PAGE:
At 34 years old, Kobe Bryant became the youngest player to the 30,000 point plateau after scoring 29 points against the New Orleans Hornets Wednesday night.
As of this post, Kobe’s milestone puts him in a very elite club that included just four players previously: Wilt Chamberlain, Kareem Abdul Jabbar, Karl Malone, and Michael Jordan.
At 34 years and 104 days, Bryant beat out Wilt Chamberlain by 440 days (1 year, 75 days) to become the youngest player to ever accomplish this feat. Wilt was 35 years and 179 days old when he reached 30,000 points.
In third place, Karl Malone needed 36 years and 189 days to get to 30,000 points. Kareem Abdul-Jabbar took 28 more days than the Mailman to score his 30,000th point (36 years, 217 days), and Michael Jordan, then with the Washington Wizards, was nearly 39 years old (38 years, 321 days) when he recorded his 30,000th point.
All this hoolpa surrounding this youngest-to-30,000-points-record has left me confused. It’s a nice-sounding milestone, and great for the NBA to further push Kobe Bryant, but what does it mean? Not every player enters the NBA at the same age and circumstances can relegate age-related records like this to nothing more than a fun fact.
Take, for example, Michael Jordan. Most everyone knows that Michael Jordan retired at 29 years old; in the prime of his career; after the 92-93 season. He basically took two full regular seasons off to find out that he missed basketball. He came back, won three more championships and took another break; this time retiring after his sixth championship. That time, he was gone for another three full seasons before making his second comeback, this time with the Washington Wizards, at the age of 38. All in all, Jordan was gone from the NBA for five seasons.
So then, what does this whole “youngest to score 30,000” actually mean?
The answer is nothing. Kobe benefited from being able to enter the NBA at age 18. Jordan was a 21 year old rookie. Karl Malone and Kareem were 22, Wilt Chamberlain was 23, roughly 5 years older than Bryant. So, it’s really just a title with no basis for real comparisons.
As my post argued five years ago, when Kobe reached 20,000, I don’t want anyone thinking that youngest equals the fastest to 30,000 points.
‘Games Played’ to Determine Fastest to 30,000 Points
Let’s work with real comparisons and look at games played to determine who really was the quickest to 30,000 point. By looking at the games-played as our measure – Kobe is actually #5. The list of the fastest to 30,000 points is Wilt, Jordan, Kareem, Karl Malone and then Kobe Bryant.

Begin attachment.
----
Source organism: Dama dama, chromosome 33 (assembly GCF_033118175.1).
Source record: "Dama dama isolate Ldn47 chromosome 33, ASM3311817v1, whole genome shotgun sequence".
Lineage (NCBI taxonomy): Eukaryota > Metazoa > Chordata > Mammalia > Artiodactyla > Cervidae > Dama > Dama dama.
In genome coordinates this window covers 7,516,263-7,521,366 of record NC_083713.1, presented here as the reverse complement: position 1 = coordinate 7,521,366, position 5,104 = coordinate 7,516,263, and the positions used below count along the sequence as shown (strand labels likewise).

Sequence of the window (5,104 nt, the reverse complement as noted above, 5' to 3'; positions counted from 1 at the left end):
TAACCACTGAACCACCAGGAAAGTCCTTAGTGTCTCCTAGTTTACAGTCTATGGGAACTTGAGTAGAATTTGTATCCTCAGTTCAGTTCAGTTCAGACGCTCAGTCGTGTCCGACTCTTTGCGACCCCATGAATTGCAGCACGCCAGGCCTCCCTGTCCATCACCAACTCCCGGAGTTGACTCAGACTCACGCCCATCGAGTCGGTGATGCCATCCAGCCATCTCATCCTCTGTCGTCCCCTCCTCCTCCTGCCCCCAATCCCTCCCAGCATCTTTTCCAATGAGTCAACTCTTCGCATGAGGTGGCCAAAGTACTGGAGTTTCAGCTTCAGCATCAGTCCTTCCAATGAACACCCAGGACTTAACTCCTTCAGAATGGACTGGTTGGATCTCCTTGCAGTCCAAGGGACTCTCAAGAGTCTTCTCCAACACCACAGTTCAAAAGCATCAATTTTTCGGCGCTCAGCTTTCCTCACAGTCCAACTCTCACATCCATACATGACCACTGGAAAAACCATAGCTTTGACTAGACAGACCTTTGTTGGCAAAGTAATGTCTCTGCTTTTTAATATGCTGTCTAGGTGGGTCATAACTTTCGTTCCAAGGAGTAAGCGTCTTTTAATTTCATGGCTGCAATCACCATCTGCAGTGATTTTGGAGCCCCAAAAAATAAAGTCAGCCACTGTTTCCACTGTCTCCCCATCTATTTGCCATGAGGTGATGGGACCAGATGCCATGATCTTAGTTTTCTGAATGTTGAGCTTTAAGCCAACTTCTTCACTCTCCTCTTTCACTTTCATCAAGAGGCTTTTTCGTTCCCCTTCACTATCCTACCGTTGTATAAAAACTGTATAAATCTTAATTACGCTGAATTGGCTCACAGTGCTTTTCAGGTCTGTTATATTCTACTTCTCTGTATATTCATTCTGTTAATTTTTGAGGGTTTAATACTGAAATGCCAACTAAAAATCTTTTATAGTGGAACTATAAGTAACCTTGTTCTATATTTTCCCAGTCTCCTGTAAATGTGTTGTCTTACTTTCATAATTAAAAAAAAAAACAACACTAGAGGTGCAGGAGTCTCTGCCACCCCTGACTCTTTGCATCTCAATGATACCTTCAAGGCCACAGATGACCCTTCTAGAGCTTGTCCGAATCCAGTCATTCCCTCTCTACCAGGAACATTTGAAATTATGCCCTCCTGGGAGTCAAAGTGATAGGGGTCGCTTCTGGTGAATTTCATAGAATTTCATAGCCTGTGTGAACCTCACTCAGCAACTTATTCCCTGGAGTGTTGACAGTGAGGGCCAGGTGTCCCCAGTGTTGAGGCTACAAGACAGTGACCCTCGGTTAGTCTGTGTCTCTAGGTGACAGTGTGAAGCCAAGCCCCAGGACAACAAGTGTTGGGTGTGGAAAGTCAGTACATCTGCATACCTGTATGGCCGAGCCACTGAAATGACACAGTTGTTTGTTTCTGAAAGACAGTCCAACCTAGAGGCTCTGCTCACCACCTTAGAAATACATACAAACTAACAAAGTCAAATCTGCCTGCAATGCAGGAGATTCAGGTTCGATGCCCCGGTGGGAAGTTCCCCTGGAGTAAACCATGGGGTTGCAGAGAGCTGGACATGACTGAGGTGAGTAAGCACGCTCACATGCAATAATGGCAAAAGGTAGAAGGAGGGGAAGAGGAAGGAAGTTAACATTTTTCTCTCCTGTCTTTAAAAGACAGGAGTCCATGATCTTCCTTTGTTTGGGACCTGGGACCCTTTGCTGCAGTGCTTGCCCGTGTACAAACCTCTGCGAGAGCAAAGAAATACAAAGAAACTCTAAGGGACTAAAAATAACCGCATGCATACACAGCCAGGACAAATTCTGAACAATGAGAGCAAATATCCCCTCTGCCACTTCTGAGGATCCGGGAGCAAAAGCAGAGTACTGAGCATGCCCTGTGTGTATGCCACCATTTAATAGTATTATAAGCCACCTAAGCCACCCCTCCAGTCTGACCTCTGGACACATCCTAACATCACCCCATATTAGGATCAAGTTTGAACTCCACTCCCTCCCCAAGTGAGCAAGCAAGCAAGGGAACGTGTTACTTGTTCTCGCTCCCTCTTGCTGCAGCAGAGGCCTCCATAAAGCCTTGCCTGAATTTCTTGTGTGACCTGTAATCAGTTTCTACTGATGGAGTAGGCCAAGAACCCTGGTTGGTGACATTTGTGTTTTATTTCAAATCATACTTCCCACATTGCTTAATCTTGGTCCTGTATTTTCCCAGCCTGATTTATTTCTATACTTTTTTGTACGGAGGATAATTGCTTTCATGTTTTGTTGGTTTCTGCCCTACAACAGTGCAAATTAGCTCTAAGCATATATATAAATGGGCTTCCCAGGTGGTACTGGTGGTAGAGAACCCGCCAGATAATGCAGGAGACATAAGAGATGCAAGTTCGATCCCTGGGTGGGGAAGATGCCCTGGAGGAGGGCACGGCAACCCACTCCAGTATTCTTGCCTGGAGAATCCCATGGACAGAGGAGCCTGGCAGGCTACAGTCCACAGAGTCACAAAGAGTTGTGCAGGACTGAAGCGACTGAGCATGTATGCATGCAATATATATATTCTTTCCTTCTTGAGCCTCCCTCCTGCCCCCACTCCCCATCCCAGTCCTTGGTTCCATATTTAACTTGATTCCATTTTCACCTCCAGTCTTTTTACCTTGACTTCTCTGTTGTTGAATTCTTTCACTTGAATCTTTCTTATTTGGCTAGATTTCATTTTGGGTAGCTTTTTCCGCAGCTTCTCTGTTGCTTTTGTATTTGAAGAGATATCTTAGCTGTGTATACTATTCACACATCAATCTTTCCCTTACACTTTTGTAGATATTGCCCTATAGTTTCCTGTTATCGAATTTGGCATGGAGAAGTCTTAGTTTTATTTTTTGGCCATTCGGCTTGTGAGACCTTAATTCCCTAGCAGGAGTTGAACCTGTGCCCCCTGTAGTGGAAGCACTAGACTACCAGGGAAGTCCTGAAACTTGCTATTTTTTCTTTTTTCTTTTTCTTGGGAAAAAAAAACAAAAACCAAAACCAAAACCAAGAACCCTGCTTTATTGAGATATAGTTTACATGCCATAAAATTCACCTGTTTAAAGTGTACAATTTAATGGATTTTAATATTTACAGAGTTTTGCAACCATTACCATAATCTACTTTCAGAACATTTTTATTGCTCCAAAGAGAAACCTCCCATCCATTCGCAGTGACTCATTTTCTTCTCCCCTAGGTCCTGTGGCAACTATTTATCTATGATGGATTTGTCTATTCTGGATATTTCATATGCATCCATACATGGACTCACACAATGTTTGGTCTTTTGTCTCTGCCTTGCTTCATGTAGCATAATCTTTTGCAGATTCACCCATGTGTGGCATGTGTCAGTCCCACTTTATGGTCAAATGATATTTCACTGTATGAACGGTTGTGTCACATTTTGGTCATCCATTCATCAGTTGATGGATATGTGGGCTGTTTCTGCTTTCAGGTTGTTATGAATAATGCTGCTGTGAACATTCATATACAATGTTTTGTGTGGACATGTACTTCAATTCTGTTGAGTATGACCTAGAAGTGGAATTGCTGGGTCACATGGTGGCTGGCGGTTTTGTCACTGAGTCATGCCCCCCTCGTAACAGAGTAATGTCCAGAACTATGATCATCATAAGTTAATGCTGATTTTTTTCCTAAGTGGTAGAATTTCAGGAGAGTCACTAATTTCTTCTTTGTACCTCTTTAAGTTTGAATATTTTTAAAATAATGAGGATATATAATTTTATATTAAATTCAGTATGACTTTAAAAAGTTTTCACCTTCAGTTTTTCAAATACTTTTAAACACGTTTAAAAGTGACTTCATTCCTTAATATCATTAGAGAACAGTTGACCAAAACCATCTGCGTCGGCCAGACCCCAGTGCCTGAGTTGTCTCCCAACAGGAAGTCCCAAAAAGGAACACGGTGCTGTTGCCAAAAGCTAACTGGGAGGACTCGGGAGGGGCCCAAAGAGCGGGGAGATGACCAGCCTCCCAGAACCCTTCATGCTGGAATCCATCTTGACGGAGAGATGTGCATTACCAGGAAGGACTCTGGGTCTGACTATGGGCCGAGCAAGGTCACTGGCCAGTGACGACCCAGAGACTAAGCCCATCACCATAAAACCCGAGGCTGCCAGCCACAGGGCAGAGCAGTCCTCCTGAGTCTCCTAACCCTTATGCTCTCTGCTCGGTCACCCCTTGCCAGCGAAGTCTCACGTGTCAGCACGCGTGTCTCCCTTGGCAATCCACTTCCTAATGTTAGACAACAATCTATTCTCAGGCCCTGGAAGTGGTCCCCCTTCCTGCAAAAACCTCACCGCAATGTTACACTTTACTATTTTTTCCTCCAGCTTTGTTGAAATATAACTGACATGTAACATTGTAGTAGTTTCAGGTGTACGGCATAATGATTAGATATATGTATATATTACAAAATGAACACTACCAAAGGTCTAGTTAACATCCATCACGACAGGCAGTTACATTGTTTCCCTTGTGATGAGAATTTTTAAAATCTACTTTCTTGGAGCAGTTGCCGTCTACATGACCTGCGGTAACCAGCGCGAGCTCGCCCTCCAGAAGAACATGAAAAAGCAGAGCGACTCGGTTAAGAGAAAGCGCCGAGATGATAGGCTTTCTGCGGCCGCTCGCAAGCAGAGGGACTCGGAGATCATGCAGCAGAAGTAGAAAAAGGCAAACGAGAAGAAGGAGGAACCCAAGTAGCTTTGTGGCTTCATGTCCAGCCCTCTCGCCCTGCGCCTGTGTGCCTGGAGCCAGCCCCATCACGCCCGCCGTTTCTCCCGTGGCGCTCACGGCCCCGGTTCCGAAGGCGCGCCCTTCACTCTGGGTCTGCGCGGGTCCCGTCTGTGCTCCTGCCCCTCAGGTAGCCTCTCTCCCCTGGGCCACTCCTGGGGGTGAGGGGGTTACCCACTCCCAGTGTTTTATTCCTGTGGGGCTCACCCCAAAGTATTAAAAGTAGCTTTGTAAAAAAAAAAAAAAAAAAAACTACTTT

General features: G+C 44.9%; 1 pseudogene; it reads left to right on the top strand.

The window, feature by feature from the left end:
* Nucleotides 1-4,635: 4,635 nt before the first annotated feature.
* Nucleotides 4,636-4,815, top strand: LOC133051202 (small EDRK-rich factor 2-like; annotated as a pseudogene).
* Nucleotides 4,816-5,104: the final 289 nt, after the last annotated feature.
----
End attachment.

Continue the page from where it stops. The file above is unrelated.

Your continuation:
Not a shocker that Wilt Chamberlain tops the list with his otherworldly scoring averages; the Stilt achieved 30,000 points in only 941 games at a 31.3 point clip (at that point in his career).
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Mr. Michael Jordan came next, needing just 19 more games to reach 30,000 than Wilt. With a 31.3 career scoring average at that point, Jordan achieved his feat as a member of the Washington Wizards in his 960th game. Coincidentally, that game was against the Chicago Bulls, the team that he won six championships with. And as ESPN pointed out, Jordan needed roughly 7,000 less minutes than Kobe to get to that mark.
At 27.3 points per game, Kareem needed 15 seasons and 1101 games to get to 30,000 points. That’s thousands and thousands of sky hooks, and nearly a full season less than Kobe (79 less games).
The Mailman delivered his 30,000th point against the Minnesota Timberwolves – his 1152nd game. His per game scoring average going into that game? 26 points per game, good for fourth in this comparison.
Rounding out the list comes Mr. Bryant, who needed 28 more games than Karl Malone to reach the 30,000 point mark (1180 games played). Going into last night’s game, Bryant’s scoring average sat at 25.4 ppg.
I’m not demeaning Bryant’s talent. Clearly, the man can put the ball in the hoop, but with all these headlines talking about “youngest,” let’s not confuse Kobe’s “youngest to 30,000 points” with “fastest” or the most prolific.